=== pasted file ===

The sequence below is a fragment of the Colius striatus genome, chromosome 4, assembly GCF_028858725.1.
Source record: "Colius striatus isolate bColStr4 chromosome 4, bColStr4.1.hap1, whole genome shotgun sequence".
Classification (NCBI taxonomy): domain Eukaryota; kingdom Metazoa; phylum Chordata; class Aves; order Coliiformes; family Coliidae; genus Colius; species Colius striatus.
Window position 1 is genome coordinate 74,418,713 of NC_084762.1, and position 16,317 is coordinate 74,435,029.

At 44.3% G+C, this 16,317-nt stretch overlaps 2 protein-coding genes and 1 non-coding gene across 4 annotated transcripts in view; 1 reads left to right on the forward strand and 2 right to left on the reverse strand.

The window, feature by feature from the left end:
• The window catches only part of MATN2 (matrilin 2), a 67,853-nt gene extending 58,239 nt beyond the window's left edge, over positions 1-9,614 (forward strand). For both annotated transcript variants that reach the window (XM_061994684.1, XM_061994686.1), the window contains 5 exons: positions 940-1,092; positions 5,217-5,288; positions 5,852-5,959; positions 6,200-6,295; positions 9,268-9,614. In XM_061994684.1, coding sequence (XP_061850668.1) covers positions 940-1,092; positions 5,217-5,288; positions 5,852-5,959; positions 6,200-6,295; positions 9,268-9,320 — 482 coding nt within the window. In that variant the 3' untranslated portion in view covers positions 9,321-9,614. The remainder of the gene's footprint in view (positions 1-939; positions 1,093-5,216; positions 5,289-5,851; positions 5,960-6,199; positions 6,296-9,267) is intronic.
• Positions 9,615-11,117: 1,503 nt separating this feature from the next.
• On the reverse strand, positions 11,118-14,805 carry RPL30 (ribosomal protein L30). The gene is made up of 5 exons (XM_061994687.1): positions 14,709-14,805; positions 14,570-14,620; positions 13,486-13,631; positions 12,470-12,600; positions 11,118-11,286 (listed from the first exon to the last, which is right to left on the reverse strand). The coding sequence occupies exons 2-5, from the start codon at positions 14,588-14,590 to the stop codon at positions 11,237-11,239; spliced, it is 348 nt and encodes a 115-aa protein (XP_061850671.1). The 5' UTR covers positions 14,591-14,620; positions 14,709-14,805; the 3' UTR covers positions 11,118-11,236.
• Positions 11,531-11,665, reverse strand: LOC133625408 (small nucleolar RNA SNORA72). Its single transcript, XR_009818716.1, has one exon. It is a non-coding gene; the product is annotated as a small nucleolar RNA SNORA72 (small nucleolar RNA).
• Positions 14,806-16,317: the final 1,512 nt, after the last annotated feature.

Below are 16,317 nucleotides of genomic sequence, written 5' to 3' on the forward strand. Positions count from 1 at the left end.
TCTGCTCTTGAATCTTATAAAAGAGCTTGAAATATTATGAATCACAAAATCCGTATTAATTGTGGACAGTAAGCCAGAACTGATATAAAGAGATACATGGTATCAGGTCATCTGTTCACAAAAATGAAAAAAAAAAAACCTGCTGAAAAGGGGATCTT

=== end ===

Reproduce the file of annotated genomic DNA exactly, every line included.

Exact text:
The sequence below is a fragment of the Colius striatus genome, chromosome 4, assembly GCF_028858725.1.
Source record: "Colius striatus isolate bColStr4 chromosome 4, bColStr4.1.hap1, whole genome shotgun sequence".
Classification (NCBI taxonomy): domain Eukaryota; kingdom Metazoa; phylum Chordata; class Aves; order Coliiformes; family Coliidae; genus Colius; species Colius striatus.
Window position 1 is genome coordinate 74,418,713 of NC_084762.1, and position 16,317 is coordinate 74,435,029.

At 44.3% G+C, this 16,317-nt stretch overlaps 2 protein-coding genes and 1 non-coding gene across 4 annotated transcripts in view; 1 reads left to right on the forward strand and 2 right to left on the reverse strand.

The window, feature by feature from the left end:
• The window catches only part of MATN2 (matrilin 2), a 67,853-nt gene extending 58,239 nt beyond the window's left edge, over positions 1-9,614 (forward strand). For both annotated transcript variants that reach the window (XM_061994684.1, XM_061994686.1), the window contains 5 exons: positions 940-1,092; positions 5,217-5,288; positions 5,852-5,959; positions 6,200-6,295; positions 9,268-9,614. In XM_061994684.1, coding sequence (XP_061850668.1) covers positions 940-1,092; positions 5,217-5,288; positions 5,852-5,959; positions 6,200-6,295; positions 9,268-9,320 — 482 coding nt within the window. In that variant the 3' untranslated portion in view covers positions 9,321-9,614. The remainder of the gene's footprint in view (positions 1-939; positions 1,093-5,216; positions 5,289-5,851; positions 5,960-6,199; positions 6,296-9,267) is intronic.
• Positions 9,615-11,117: 1,503 nt separating this feature from the next.
• On the reverse strand, positions 11,118-14,805 carry RPL30 (ribosomal protein L30). The gene is made up of 5 exons (XM_061994687.1): positions 14,709-14,805; positions 14,570-14,620; positions 13,486-13,631; positions 12,470-12,600; positions 11,118-11,286 (listed from the first exon to the last, which is right to left on the reverse strand). The coding sequence occupies exons 2-5, from the start codon at positions 14,588-14,590 to the stop codon at positions 11,237-11,239; spliced, it is 348 nt and encodes a 115-aa protein (XP_061850671.1). The 5' UTR covers positions 14,591-14,620; positions 14,709-14,805; the 3' UTR covers positions 11,118-11,236.
• Positions 11,531-11,665, reverse strand: LOC133625408 (small nucleolar RNA SNORA72). Its single transcript, XR_009818716.1, has one exon. It is a non-coding gene; the product is annotated as a small nucleolar RNA SNORA72 (small nucleolar RNA).
• Positions 14,806-16,317: the final 1,512 nt, after the last annotated feature.

Below are 16,317 nucleotides of genomic sequence, written 5' to 3' on the forward strand. Positions count from 1 at the left end.
TCTGCTCTTGAATCTTATAAAAGAGCTTGAAATATTATGAATCACAAAATCCGTATTAATTGTGGACAGTAAGCCAGAACTGATATAAAGAGATACATGGTATCAGGTCATCTGTTCACAAAAATGAAAAAAAAAAAACCTGCTGAAAAGGGGATCTT